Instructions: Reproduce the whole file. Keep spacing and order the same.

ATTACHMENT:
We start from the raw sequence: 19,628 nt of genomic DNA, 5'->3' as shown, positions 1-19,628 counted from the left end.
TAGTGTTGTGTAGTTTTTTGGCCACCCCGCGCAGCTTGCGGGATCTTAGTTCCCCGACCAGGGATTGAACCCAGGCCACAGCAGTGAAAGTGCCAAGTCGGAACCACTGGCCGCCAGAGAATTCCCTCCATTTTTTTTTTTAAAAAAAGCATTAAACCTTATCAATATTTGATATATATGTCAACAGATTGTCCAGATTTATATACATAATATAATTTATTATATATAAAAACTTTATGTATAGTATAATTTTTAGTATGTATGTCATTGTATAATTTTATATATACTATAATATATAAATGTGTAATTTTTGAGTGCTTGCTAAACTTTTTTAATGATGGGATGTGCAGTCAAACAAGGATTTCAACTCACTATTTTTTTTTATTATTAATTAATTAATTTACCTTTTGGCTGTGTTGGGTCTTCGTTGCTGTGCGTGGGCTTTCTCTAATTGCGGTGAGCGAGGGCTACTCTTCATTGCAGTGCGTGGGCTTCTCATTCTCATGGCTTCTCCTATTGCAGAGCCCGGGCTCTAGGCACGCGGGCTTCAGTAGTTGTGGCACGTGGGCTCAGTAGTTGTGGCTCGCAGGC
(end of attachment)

We start from the raw sequence: 19,628 nt of genomic DNA, 5'->3' as shown, positions 1-19,628 counted from the left end.
TAGTGTTGTGTAGTTTTTTGGCCACCCCGCGCAGCTTGCGGGATCTTAGTTCCCCGACCAGGGATTGAACCCAGGCCACAGCAGTGAAAGTGCCAAGTCGGAACCACTGGCCGCCAGAGAATTCCCTCCATTTTTTTTTTTAAAAAAAGCATTAAACCTTATCAATATTTGATATATATGTCAACAGATTGTCCAGATTTATATACATAATATAATTTATTATATATAAAAACTTTATGTATAGTATAATTTTTAGTATGTATGTCATTGTATAATTTTATATATACTATAATATATAAATGTGTAATTTTTGAGTGCTTGCTAAACTTTTTTAATGATGGGATGTGCAGTCAAACAAGGATTTCAACTCACTATTTTTTTTTATTATTAATTAATTAATTTACCTTTTGGCTGTGTTGGGTCTTCGTTGCTGTGCGTGGGCTTTCTCTAATTGCGGTGAGCGAGGGCTACTCTTCATTGCAGTGCGTGGGCTTCTCATTCTCATGGCTTCTCCTATTGCAGAGCCCGGGCTCTAGGCACGCGGGCTTCAGTAGTTGTGGCACGTGGGCTCAGTAGTTGTGGCTCGCAGGC